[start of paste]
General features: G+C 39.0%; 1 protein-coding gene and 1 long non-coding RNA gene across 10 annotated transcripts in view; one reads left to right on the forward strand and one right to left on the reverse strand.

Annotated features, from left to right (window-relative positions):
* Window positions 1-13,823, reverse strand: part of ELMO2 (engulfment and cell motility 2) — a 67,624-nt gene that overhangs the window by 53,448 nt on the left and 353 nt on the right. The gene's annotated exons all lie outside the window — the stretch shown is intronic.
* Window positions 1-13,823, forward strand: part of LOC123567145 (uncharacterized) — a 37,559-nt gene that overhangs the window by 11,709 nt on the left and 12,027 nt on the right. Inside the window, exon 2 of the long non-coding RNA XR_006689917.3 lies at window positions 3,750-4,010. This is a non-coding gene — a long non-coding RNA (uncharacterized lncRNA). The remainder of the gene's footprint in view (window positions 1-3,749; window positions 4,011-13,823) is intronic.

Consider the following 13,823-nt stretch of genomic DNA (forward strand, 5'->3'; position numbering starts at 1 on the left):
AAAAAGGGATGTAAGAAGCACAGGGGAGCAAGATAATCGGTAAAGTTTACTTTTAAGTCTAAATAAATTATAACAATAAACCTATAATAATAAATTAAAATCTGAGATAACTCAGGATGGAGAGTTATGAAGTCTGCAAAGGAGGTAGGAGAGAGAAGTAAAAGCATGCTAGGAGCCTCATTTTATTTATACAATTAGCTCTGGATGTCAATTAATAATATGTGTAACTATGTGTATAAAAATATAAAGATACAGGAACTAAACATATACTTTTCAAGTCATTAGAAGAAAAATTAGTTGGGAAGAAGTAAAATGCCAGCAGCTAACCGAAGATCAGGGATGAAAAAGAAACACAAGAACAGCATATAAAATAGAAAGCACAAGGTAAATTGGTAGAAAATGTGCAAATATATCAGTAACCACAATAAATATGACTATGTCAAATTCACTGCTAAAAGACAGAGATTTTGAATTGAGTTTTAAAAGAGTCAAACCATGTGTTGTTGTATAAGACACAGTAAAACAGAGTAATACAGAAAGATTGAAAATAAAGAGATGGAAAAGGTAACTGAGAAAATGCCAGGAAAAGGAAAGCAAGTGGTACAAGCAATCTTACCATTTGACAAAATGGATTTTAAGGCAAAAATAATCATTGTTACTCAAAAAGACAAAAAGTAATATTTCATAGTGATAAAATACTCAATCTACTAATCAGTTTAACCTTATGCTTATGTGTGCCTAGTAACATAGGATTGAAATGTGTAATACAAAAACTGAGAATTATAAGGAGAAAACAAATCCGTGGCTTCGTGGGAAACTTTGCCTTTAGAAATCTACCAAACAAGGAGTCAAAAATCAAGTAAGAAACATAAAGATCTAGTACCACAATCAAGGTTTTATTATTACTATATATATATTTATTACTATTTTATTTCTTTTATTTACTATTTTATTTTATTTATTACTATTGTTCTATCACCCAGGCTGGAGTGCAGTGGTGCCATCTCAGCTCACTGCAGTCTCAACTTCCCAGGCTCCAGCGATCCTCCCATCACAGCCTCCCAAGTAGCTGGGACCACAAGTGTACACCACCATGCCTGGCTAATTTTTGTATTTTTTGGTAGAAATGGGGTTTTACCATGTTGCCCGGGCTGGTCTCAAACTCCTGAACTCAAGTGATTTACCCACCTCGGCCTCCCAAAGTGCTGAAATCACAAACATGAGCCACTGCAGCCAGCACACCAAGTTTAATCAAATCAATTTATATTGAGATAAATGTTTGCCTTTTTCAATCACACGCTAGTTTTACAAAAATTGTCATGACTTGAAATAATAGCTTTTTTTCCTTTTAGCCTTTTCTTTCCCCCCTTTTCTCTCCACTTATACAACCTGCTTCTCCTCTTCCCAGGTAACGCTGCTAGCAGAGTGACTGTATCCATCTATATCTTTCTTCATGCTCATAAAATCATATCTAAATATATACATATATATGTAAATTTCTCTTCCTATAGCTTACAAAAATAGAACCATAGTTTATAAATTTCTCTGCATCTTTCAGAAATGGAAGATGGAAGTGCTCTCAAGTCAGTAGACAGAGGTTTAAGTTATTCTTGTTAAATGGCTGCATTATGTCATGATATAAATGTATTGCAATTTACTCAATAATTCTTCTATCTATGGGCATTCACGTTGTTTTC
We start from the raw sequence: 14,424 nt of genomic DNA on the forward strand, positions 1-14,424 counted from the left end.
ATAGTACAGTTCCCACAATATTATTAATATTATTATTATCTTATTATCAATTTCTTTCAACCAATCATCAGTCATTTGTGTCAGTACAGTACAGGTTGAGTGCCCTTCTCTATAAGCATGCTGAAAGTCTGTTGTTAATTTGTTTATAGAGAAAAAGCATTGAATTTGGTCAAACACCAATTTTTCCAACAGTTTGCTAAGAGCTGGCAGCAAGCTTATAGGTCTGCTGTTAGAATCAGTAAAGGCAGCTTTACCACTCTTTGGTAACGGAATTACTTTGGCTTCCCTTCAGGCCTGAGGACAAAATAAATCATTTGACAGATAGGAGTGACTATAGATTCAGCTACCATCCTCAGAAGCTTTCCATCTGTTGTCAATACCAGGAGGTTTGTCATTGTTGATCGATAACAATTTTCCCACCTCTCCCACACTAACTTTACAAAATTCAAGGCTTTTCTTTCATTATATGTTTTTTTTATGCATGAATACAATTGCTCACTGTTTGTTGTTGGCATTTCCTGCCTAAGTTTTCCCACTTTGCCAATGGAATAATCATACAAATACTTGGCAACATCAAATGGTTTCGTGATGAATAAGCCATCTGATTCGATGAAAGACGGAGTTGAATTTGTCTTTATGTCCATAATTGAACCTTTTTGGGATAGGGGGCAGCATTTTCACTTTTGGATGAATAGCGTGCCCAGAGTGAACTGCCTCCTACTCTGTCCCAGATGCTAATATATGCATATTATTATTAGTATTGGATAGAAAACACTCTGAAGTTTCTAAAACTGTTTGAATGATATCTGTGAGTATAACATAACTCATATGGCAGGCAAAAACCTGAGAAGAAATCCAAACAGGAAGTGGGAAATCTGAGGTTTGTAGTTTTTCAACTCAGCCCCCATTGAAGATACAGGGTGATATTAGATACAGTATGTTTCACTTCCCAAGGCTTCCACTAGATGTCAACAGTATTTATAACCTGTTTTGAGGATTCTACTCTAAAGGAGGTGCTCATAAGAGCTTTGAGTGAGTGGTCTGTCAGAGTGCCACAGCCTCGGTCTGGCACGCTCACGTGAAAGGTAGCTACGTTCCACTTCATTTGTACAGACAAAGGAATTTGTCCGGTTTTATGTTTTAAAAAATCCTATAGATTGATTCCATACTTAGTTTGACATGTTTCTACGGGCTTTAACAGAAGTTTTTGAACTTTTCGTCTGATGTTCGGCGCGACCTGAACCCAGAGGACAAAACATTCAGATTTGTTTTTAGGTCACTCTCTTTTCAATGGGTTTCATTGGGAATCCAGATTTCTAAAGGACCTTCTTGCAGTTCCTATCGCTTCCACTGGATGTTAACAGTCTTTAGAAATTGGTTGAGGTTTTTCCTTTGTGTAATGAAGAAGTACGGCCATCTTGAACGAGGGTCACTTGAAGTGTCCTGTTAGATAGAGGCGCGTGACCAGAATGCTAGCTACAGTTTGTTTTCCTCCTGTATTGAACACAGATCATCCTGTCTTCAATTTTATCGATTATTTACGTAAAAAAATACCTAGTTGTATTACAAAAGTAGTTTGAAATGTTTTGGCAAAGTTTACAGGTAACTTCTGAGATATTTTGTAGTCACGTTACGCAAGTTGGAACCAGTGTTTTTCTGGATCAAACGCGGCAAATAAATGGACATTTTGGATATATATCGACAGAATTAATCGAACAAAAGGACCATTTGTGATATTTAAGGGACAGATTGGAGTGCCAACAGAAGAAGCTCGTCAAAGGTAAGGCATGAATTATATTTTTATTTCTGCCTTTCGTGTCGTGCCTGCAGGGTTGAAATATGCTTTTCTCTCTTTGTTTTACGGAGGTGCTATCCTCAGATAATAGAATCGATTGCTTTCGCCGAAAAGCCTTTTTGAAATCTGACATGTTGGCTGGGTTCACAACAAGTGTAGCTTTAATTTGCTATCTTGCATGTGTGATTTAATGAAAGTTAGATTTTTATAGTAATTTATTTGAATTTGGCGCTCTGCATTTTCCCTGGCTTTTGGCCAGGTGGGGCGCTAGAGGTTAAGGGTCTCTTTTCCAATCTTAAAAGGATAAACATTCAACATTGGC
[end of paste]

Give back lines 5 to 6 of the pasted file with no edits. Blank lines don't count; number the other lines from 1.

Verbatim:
Consider the following 13,823-nt stretch of genomic DNA (forward strand, 5'->3'; position numbering starts at 1 on the left):
AAAAAGGGATGTAAGAAGCACAGGGGAGCAAGATAATCGGTAAAGTTTACTTTTAAGTCTAAATAAATTATAACAATAAACCTATAATAATAAATTAAAATCTGAGATAACTCAGGATGGAGAGTTATGAAGTCTGCAAAGGAGGTAGGAGAGAGAAGTAAAAGCATGCTAGGAGCCTCATTTTATTTATACAATTAGCTCTGGATGTCAATTAATAATATGTGTAACTATGTGTATAAAAATATAAAGATACAGGAACTAAACATATACTTTTCAAGTCATTAGAAGAAAAATTAGTTGGGAAGAAGTAAAATGCCAGCAGCTAACCGAAGATCAGGGATGAAAAAGAAACACAAGAACAGCATATAAAATAGAAAGCACAAGGTAAATTGGTAGAAAATGTGCAAATATATCAGTAACCACAATAAATATGACTATGTCAAATTCACTGCTAAAAGACAGAGATTTTGAATTGAGTTTTAAAAGAGTCAAACCATGTGTTGTTGTATAAGACACAGTAAAACAGAGTAATACAGAAAGATTGAAAATAAAGAGATGGAAAAGGTAACTGAGAAAATGCCAGGAAAAGGAAAGCAAGTGGTACAAGCAATCTTACCATTTGACAAAATGGATTTTAAGGCAAAAATAATCATTGTTACTCAAAAAGACAAAAAGTAATATTTCATAGTGATAAAATACTCAATCTACTAATCAGTTTAACCTTATGCTTATGTGTGCCTAGTAACATAGGATTGAAATGTGTAATACAAAAACTGAGAATTATAAGGAGAAAACAAATCCGTGGCTTCGTGGGAAACTTTGCCTTTAGAAATCTACCAAACAAGGAGTCAAAAATCAAGTAAGAAACATAAAGATCTAGTACCACAATCAAGGTTTTATTATTACTATATATATATTTATTACTATTTTATTTCTTTTATTTACTATTTTATTTTATTTATTACTATTGTTCTATCACCCAGGCTGGAGTGCAGTGGTGCCATCTCAGCTCACTGCAGTCTCAACTTCCCAGGCTCCAGCGATCCTCCCATCACAGCCTCCCAAGTAGCTGGGACCACAAGTGTACACCACCATGCCTGGCTAATTTTTGTATTTTTTGGTAGAAATGGGGTTTTACCATGTTGCCCGGGCTGGTCTCAAACTCCTGAACTCAAGTGATTTACCCACCTCGGCCTCCCAAAGTGCTGAAATCACAAACATGAGCCACTGCAGCCAGCACACCAAGTTTAATCAAATCAATTTATATTGAGATAAATGTTTGCCTTTTTCAATCACACGCTAGTTTTACAAAAATTGTCATGACTTGAAATAATAGCTTTTTTTCCTTTTAGCCTTTTCTTTCCCCCCTTTTCTCTCCACTTATACAACCTGCTTCTCCTCTTCCCAGGTAACGCTGCTAGCAGAGTGACTGTATCCATCTATATCTTTCTTCATGCTCATAAAATCATATCTAAATATATACATATATATGTAAATTTCTCTTCCTATAGCTTACAAAAATAGAACCATAGTTTATAAATTTCTCTGCATCTTTCAGAAATGGAAGATGGAAGTGCTCTCAAGTCAGTAGACAGAGGTTTAAGTTATTCTTGTTAAATGGCTGCATTATGTCATGATATAAATGTATTGCAATTTACTCAATAATTCTTCTATCTATGGGCATTCACGTTGTTTTC